LIONEL PODCAST: A Discussion With the Consummate Jurist Sol Wachtler

A distinguished career in the law. Sol Wachtler is the Distinguished Adjunct Professor of Constitutional Law and the First Amendment at Touro Law Center. I’ve had the privilege and honor of addressing his constitutional law class and saw firsthand the excitement he has for explicating and limning the intricacies of those matters juridical and the referenced.

A trusted public and judicial servant. He began his government career in 1963, when he was elected supervisor of the Town of North Hempstead. He was appointed to the New York State Supreme Court in 1968 and elected to the New York State Court of Appeals in 1972. In 1985, he was appointed Chief Judge of the State of New York and the Court of Appeals, positions in which he served until 1993. He was also the founder and first chair of New York’s State Federal Judicial Council as well as the National State Federal Judicial Council. And I’m proud to call him my friend. And I mean that.

He’s what you would expect a judge to be. Television has given us the clown and oaf as TV judge, Wapner notwithstanding. (And he’s alive at 95!) Judge Judy is a harridan of the first order, an embarrassment. To think people actually think (now there’s a statement) that she’s the norm. That scolding, fire-breathing, rude and discourteous judges exist. Well, a few do, to be honest. Anyhoo, Judge Wachtler is the crème de la crème. The anti-Judy. Bespoke and urbane, eloquent and stentorian. He’s central casting for the learned judge. Well-spoken, measured, possessed with the decorum and affect and attitude of the quintessential jurist.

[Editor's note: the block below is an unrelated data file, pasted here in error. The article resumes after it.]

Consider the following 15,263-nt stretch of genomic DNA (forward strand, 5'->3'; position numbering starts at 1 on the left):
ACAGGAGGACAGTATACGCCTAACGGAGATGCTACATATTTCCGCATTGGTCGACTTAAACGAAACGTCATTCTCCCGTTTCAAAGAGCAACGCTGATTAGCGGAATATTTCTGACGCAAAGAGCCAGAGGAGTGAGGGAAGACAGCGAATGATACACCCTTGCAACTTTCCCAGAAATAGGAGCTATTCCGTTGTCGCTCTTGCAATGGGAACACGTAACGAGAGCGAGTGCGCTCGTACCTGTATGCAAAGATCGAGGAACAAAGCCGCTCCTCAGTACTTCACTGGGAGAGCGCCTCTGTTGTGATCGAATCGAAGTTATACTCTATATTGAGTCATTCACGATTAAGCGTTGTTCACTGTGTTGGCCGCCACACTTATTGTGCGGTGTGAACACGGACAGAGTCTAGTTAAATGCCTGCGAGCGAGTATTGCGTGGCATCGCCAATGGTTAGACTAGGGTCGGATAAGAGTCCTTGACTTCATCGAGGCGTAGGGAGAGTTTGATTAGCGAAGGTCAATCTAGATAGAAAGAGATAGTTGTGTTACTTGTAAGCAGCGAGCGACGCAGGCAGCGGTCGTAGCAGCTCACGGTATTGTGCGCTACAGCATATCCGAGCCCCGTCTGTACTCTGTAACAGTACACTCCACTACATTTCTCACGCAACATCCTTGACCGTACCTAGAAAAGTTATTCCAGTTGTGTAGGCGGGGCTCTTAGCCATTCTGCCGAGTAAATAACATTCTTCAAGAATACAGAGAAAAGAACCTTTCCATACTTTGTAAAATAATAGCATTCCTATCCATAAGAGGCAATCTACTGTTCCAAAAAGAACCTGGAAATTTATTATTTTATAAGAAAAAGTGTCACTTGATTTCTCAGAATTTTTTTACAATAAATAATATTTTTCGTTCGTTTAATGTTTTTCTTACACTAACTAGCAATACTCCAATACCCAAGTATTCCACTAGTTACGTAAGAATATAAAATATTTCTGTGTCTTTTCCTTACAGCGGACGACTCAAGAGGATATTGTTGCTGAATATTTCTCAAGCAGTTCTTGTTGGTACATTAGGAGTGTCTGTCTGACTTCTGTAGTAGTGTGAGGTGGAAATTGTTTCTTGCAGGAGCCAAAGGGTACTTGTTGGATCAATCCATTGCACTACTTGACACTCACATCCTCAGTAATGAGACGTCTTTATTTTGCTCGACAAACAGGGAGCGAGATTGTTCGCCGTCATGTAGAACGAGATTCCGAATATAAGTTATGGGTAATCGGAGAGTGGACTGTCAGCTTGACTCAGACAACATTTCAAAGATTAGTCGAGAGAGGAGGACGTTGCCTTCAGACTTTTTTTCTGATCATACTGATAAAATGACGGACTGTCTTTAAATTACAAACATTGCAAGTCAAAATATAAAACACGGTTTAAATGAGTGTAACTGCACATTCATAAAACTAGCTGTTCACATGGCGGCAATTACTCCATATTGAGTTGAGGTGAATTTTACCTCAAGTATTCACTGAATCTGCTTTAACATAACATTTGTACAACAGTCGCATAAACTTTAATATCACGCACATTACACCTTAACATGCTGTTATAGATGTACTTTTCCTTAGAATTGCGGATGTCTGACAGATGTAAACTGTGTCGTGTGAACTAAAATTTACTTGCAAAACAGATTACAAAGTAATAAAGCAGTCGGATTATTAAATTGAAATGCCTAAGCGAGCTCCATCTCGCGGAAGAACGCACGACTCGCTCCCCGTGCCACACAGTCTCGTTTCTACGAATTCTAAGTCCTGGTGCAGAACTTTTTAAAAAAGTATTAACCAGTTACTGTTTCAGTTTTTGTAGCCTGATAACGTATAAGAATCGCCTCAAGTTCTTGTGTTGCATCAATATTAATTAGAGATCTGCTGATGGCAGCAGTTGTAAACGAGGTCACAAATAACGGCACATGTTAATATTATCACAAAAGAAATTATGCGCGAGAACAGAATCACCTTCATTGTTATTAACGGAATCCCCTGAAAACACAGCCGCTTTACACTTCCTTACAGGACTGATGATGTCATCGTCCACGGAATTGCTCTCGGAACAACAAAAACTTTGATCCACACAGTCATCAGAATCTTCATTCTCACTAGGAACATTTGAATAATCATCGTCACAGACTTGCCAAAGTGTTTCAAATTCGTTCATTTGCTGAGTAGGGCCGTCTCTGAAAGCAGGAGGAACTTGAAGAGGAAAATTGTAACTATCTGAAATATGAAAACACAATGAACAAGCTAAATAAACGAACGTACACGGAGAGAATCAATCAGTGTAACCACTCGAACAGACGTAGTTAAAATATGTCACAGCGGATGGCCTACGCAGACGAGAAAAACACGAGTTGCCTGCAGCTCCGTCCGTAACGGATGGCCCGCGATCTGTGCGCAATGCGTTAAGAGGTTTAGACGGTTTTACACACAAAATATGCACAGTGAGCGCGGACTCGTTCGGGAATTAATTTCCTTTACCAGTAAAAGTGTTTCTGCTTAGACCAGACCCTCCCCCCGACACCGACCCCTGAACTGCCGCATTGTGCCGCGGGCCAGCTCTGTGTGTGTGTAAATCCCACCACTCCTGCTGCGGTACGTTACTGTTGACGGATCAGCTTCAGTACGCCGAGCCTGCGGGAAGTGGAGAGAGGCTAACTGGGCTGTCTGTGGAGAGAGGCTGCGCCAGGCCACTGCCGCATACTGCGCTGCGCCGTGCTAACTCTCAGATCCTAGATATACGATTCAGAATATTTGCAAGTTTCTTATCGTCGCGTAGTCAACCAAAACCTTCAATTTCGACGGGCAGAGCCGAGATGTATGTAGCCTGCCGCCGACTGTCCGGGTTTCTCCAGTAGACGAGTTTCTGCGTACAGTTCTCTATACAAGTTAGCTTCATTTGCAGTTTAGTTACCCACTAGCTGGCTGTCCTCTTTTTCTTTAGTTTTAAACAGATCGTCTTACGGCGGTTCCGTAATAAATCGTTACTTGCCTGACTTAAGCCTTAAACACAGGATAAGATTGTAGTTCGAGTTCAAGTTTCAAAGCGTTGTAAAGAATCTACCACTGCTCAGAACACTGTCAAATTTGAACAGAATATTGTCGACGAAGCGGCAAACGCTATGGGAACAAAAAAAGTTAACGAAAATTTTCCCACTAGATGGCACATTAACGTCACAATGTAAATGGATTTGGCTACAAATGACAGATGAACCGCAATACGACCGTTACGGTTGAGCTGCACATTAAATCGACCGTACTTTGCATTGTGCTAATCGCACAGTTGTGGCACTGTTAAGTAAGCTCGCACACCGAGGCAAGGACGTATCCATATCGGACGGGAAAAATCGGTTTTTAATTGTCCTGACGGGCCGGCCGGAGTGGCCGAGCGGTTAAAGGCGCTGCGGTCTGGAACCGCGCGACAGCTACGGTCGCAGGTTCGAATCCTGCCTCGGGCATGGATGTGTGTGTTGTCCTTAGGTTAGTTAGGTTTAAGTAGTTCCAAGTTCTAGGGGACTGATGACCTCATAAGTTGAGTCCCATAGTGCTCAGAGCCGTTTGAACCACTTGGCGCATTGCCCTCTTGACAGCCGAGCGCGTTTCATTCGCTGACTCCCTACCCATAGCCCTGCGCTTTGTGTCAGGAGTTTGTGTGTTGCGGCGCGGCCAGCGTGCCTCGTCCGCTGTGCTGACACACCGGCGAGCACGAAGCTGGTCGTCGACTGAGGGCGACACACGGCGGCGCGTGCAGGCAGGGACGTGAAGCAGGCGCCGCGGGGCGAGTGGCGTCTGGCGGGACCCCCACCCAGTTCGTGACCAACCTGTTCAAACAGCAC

Précis. In the years I’ve know him, I’ve cherished the hours that we’ve chatted anent the law and jurisprudence. In this full-bodied conversation, Judge Wachtler and I discuss inter alia:

  • The gubernatorial and political legacy of New York Governor Mario Cuomo, whom Judge Wachtler knew intimately and remembers fondly.
  • The “unique” logic and juridical philosophy of New York City Mayor Ed Koch who saw his gubernatorial chances vanish afer referring ti upstate New Yorkers as chuffs, churls and boors. In effect.
  • The fraud that is SCOTUS denizen Antonin Scalia and the imaginary machinations of originalism that provide for a tissue thin synthetic legal philosophy that justifies any result and decision as a product of a post hoc rationalization.
  • The historical antecedents to torture and the rather “novel” excuses and bases attempting to justify such.
  • The inexplicable inability to address the issues of mental health in our criminal justice system.
  • The ofttimes embarrassing realities of legal history. Can you say “Dred Scott”?
  • Juridical historicity and the role of relativistic perspective in deciding cases.
  • The challenges that law and jurisprudence will face when dealing with advances in technology and the like.
  • Jacobellis v. Ohio, 378 U.S. 184 (1964), and knowing it when you see it à la Potter Stewart.
  • The mind-boggling impunity that Reverend Al Sharpton seems to enjoy and how his words have meaning, had meaning and seem to be forgotten.
  • The future (good and bad) of American judicature.

Let me be very clear. I love Sol Wachtler and cherish his friendship.

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